Welcome to the first post in a new series focusing on the best practices of content creation. We know how hard you work and that creating the best quality content can be time consuming, so we want to make it a little easier for you!  This time, we will focus on prioritization or the arrangement of elements in your messages.

Remember . . . less is more!

We recommend keeping your messages as brief as possible, using only two or three elements. An element could be anything from a text box, graphics/images, animations/videos, data including time, temperature and date messages, to a scrolling text message.  To put it simply, elements are all the components that make up your presentation.

 Under 2 seconds

We create our content to convey the key message in under 2 seconds. We support the Federal Highway Administration guideline stating that drivers not take their eyes from the road for more than 2 seconds. We can accomplish this goal by creating content that uses a really strong graphic and very concise text.

Trainer Tip:  Based on what we’ve been talking about, we recommend setting your default layout/slide time to 3 seconds. You can adjust this setting accordingly by reading the following Knowledge Base articles.

Although your display does have the capability of showing messages for longer, the most effective messages can be understood in 2-3 seconds. What this really means is that you only have 2-3 seconds to tell a story! We can achieve this by creating presentations that are BRIEF, BOLD, and LEGIBLE.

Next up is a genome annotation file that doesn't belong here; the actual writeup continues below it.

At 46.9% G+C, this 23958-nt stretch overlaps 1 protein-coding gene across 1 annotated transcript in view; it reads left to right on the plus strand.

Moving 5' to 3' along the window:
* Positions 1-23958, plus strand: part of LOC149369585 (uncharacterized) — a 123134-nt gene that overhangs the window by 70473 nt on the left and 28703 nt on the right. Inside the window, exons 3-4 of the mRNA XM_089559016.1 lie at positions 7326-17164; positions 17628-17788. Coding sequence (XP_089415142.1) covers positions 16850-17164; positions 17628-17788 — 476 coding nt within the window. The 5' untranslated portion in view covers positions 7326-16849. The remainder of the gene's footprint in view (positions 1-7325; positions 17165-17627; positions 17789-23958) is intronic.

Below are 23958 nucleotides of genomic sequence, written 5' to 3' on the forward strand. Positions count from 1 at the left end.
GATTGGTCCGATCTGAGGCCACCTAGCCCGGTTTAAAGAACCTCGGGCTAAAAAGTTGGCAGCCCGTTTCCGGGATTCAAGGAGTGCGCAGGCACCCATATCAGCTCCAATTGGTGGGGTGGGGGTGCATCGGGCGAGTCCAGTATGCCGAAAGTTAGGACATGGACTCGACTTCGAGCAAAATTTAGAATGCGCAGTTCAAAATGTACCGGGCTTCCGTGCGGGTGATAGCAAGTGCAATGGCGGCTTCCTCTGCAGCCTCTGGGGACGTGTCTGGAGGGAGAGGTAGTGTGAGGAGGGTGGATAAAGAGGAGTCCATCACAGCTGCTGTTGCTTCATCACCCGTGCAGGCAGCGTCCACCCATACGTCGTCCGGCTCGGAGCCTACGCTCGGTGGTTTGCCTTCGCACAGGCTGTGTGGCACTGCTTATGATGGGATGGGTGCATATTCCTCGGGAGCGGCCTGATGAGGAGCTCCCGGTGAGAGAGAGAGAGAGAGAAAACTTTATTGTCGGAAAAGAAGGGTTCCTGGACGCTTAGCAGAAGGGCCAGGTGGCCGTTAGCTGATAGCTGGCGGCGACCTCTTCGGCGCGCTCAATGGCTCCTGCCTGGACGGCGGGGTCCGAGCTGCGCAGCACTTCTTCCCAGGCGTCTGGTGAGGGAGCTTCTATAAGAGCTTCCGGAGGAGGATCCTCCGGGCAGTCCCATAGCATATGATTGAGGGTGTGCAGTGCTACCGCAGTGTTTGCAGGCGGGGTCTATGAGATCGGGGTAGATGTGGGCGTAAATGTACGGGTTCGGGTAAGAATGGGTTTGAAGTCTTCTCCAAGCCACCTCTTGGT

Prioritization

Therefore, the most important principle for creating effective content is visual prioritization of the message, or the composition of your presentation. To communicate effectively with your potential customers, prioritize each element in order of its importance to your message.  The more distinct an element is, or the more it stands out, the faster people will comprehend it.

Content creation rules

Let’s look at a few different examples to give you an idea of how to approach content creation from this perspective. We are first going to establish a few rules to follow, just to help keep us honest!

  1. Focus on a single idea to attract a viewer’s attention, then move them through your message.
  2. Keep your messages short. Too much text on a display is difficult and time consuming to read.
  3. Make sure your messages are simple and easy to retain by keeping them brief, bold and legible.

Practice makes perfect. Let’s get started!

Practice Example 1:

Ineffective – Too much text makes this message ineffective. The text is too small and squished together just to fit on the display.  Not only would people not be able to read it because of the size, they also wouldn’t have time to finish the entire message while passing by.

Practice example 1 ineffective

Effective – This message is effective because the message is brief, and the font size is large enough to fill up the entire display.  Passersby will be able to clearly see the text and have plenty of time to read it.

Practice example 1 effective


Practice Example 2:

Ineffective – This message is ineffective because it has visual clutter.  Visual and written information that overlap cause the reader to pause and sort the two apart before understanding the message.  People can’t see and understand four messages at once.

Practice example 2 ineffective